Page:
Thus the Entente was so much stronger than the Central Powers that an aggressive scheme on the part of Germany and Austria would have been almost suicidal. In any case, one thing is certain: if anywhere the idea of recourse to arms had any sense, it was not in Berlin or Vienna.

Let us now turn to the second point which we indicated above as jeopardizing the equilibrium of Europe. A stronger Power and a weaker one may well live side by side in harmony if each is content with its lot. A menace to peace arises only if the stronger party contemplates definite aims which are unachievable without action being undertaken against the weaker. Hence, our investigation reduces itself to this: "Did the Entente as a whole, or did its individual members, cherish any such aims?" It is just on this point that the records give us very clear evidence.

The inception of the Entente, i.e., the adherence of Great Britain to the Franco-Russian Alliance, took place in a period of decisive historic significance for the fate of Europe. Russia, after suffering defeat at the hands of Japan, had ceased to seek expansion in the Far East, and had turned her eyes westward. The desire for an open and ice-free seaport, which for decades had inspired the policy of the greatest Slav Power, no longer sought realization on the Pacific coast, but nearer home. The Empire of the Tsar gazed covetously towards Constantinople and the Dardanelles -- those straits which had been closed to its navies ever since the Crimean War. The man who effected this fatal change in Russian politics was no other than Alexander Petrovitch Isvolsky, who was made Foreign Minister at St. Petersburg in the year 1906. He, himself, tells us in his memoirs[vii] how he put over the helm of the gigantic vessel and turned her course from East to West, how he aimed at a rapprochement with Great Britain and Japan in order to remove all antagonism to these Powers in Asia and so obtain a free hand for his new enterprise. As early as 1907 matters were settled. In 1908 the Russian Tsar and the King of England met at Reval to set the seal upon the entente between their countries. In the same year Isvolsky endeavored to take the first step towards realizing his wishes in regard to the Black Sea. To this end he travelled to Vienna and requested the assent of Austria-Hungary to the free passage of Russian warships through the Dardanelles, offering as an equivalent the annexation of Bosnia, Herzegovina and the Sanjak. The Austrian Foreign Minister, Count Aehrenthal, agreed to the proposal; but he proceeded to occupy Bosnia and Herzegovina before Isvolsky had succeeded in obtaining the consent of Rome, of Paris and -- more particularly -- of London to his scheme. The Russian Foreign Minister was bitterly disappointed, and cast about for other means of gaining his object. The means which he adopted passed over Austria, passed over Vienna and Berlin to Constantinople. In the autumn of 1908 the Serbian Minister at Berlin, Milanovitch, reported to his government regarding a conversation he had had with the Russian Foreign Minister in Berlin. The report was dated October 25 and ran thus: "Isvolsky repeatedly and severely condemned Austria-Hungary, in whom Russia and the western Powers could no longer place any confidence. He expressed his conviction and his hope of an early and sanguinary settlement with Austria-Hungary. Consequently, the Austrian question would soon become much more acute than the Turkish and his (Isvolsky's) policy was directed towards liquidating all Russian questions outside Europe in order to lead Russia back to her European aspirations."[viii] The new program aimed, in the first place, at uniting the Balkan States against the Dual Monarchy under Russian leadership. Serbia was given definite promises of future assistance by her big Slav brother; and in December, 1909, a secret treaty was concluded with Bulgaria, the fifth article of which read: "In consideration of the fact that the realization of the high ideals of the union of the Slav peoples in the Balkan Peninsula, which are so dear to the heart of Russia, is only feasible by means of a successful issue to the conflict of Russia with Germany and Austria-Hungary, Bulgaria undertakes the solemn obligation," then accurately defined.[ix] This language it is impossible for anyone to misunderstand. Isvolsky's scheme was war with the Central Powers, whereby his country was to obtain the hegemony over the south-east of Europe and the possession of Constantinople.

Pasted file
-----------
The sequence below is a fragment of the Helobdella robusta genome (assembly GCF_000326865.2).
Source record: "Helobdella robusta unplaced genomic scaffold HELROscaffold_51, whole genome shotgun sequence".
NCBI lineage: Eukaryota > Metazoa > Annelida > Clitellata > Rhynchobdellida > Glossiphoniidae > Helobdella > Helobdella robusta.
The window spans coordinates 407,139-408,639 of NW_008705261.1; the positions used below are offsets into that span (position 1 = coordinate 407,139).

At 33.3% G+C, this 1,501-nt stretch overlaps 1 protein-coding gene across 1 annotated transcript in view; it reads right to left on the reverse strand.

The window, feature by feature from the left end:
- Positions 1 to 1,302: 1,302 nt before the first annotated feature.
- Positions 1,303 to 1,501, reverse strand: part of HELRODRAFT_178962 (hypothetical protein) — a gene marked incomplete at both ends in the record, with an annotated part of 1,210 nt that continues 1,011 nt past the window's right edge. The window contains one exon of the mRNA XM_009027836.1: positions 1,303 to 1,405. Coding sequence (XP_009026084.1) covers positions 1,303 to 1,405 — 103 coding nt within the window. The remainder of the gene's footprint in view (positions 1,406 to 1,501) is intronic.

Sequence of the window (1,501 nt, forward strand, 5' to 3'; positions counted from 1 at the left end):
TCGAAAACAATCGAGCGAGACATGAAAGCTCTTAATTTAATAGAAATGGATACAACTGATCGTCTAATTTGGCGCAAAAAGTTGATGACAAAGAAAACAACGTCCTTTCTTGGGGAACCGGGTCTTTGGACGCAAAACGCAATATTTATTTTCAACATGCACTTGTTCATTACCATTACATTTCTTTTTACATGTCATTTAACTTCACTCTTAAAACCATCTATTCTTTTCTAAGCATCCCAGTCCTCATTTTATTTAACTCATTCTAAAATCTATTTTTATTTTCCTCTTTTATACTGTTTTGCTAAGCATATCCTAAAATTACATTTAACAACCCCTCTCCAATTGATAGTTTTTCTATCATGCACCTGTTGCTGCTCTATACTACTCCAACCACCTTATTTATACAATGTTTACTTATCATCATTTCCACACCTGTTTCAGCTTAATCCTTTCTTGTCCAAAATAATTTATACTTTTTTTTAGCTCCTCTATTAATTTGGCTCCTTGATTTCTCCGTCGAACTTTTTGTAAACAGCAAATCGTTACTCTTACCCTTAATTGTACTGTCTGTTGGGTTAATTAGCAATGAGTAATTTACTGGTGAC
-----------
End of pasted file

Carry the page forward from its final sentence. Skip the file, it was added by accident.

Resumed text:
This dangerous man became Russian Ambassador to Paris at the close of the year 1909. As to the objects which he pursued there, important witness has been borne by the Frenchman, Ernest Judet. Writing in the Paris newspaper, L'Humanité, he stated that the Russian statesman, Count Muraviev, had confided to him the aims of Isvolsky's mission in the following terms: "In order to produce the saving crisis and to bring European politics to the breaking-point, it was more effective to work in Paris than in St. Petersburg." This is a clear statement that the Tsar's new Ambassador on the Seine contemplated inveigling the allied French Republic into his scheme of a war against the Central Powers. It is extremely interesting, in a perusal of Isvolsky's diplomatic documents, to see to what extent he succeeded in his object.